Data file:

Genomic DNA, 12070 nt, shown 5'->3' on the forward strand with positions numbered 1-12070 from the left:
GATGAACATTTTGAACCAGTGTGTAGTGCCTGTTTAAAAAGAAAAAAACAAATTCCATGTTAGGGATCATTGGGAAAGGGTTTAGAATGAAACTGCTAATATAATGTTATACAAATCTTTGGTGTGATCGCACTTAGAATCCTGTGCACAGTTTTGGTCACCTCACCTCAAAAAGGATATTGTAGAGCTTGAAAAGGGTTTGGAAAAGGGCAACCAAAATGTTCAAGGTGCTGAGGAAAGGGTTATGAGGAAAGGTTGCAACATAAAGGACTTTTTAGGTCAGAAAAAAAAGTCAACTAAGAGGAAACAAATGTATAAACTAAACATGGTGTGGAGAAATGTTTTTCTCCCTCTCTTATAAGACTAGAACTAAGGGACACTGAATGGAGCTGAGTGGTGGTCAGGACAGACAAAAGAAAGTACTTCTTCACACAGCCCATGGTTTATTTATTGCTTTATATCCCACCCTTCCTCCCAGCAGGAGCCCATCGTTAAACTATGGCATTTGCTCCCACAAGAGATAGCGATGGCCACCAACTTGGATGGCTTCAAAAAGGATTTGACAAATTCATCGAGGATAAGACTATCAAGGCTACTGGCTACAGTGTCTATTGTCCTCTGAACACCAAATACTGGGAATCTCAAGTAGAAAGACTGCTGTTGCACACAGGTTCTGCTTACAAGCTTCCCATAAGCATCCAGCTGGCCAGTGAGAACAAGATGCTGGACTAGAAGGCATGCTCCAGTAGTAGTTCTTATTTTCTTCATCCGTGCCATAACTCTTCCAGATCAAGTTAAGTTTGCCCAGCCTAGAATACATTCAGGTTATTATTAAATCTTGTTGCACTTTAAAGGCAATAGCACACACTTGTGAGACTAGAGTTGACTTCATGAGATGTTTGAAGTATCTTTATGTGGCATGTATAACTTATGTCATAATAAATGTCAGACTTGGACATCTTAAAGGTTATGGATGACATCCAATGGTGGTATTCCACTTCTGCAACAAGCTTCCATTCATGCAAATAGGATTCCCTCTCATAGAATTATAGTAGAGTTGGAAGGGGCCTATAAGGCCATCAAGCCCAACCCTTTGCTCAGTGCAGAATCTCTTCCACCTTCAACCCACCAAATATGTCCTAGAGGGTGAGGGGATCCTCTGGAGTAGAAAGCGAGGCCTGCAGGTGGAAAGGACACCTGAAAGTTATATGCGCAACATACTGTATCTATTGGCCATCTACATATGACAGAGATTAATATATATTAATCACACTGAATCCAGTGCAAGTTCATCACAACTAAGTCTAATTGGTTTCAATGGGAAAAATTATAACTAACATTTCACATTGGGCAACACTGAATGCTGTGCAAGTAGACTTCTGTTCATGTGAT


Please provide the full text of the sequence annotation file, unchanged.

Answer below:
Genomic DNA, 12070 nt, shown 5'->3' on the forward strand with positions numbered 1-12070 from the left:
GATGAACATTTTGAACCAGTGTGTAGTGCCTGTTTAAAAAGAAAAAAACAAATTCCATGTTAGGGATCATTGGGAAAGGGTTTAGAATGAAACTGCTAATATAATGTTATACAAATCTTTGGTGTGATCGCACTTAGAATCCTGTGCACAGTTTTGGTCACCTCACCTCAAAAAGGATATTGTAGAGCTTGAAAAGGGTTTGGAAAAGGGCAACCAAAATGTTCAAGGTGCTGAGGAAAGGGTTATGAGGAAAGGTTGCAACATAAAGGACTTTTTAGGTCAGAAAAAAAAGTCAACTAAGAGGAAACAAATGTATAAACTAAACATGGTGTGGAGAAATGTTTTTCTCCCTCTCTTATAAGACTAGAACTAAGGGACACTGAATGGAGCTGAGTGGTGGTCAGGACAGACAAAAGAAAGTACTTCTTCACACAGCCCATGGTTTATTTATTGCTTTATATCCCACCCTTCCTCCCAGCAGGAGCCCATCGTTAAACTATGGCATTTGCTCCCACAAGAGATAGCGATGGCCACCAACTTGGATGGCTTCAAAAAGGATTTGACAAATTCATCGAGGATAAGACTATCAAGGCTACTGGCTACAGTGTCTATTGTCCTCTGAACACCAAATACTGGGAATCTCAAGTAGAAAGACTGCTGTTGCACACAGGTTCTGCTTACAAGCTTCCCATAAGCATCCAGCTGGCCAGTGAGAACAAGATGCTGGACTAGAAGGCATGCTCCAGTAGTAGTTCTTATTTTCTTCATCCGTGCCATAACTCTTCCAGATCAAGTTAAGTTTGCCCAGCCTAGAATACATTCAGGTTATTATTAAATCTTGTTGCACTTTAAAGGCAATAGCACACACTTGTGAGACTAGAGTTGACTTCATGAGATGTTTGAAGTATCTTTATGTGGCATGTATAACTTATGTCATAATAAATGTCAGACTTGGACATCTTAAAGGTTATGGATGACATCCAATGGTGGTATTCCACTTCTGCAACAAGCTTCCATTCATGCAAATAGGATTCCCTCTCATAGAATTATAGTAGAGTTGGAAGGGGCCTATAAGGCCATCAAGCCCAACCCTTTGCTCAGTGCAGAATCTCTTCCACCTTCAACCCACCAAATATGTCCTAGAGGGTGAGGGGATCCTCTGGAGTAGAAAGCGAGGCCTGCAGGTGGAAAGGACACCTGAAAGTTATATGCGCAACATACTGTATCTATTGGCCATCTACATATGACAGAGATTAATATATATTAATCACACTGAATCCAGTGCAAGTTCATCACAACTAAGTCTAATTGGTTTCAATGGGAAAAATTATAACTAACATTTCACATTGGGCAACACTGAATGCTGTGCAAGTAGACTTCTGTTCATGTGAT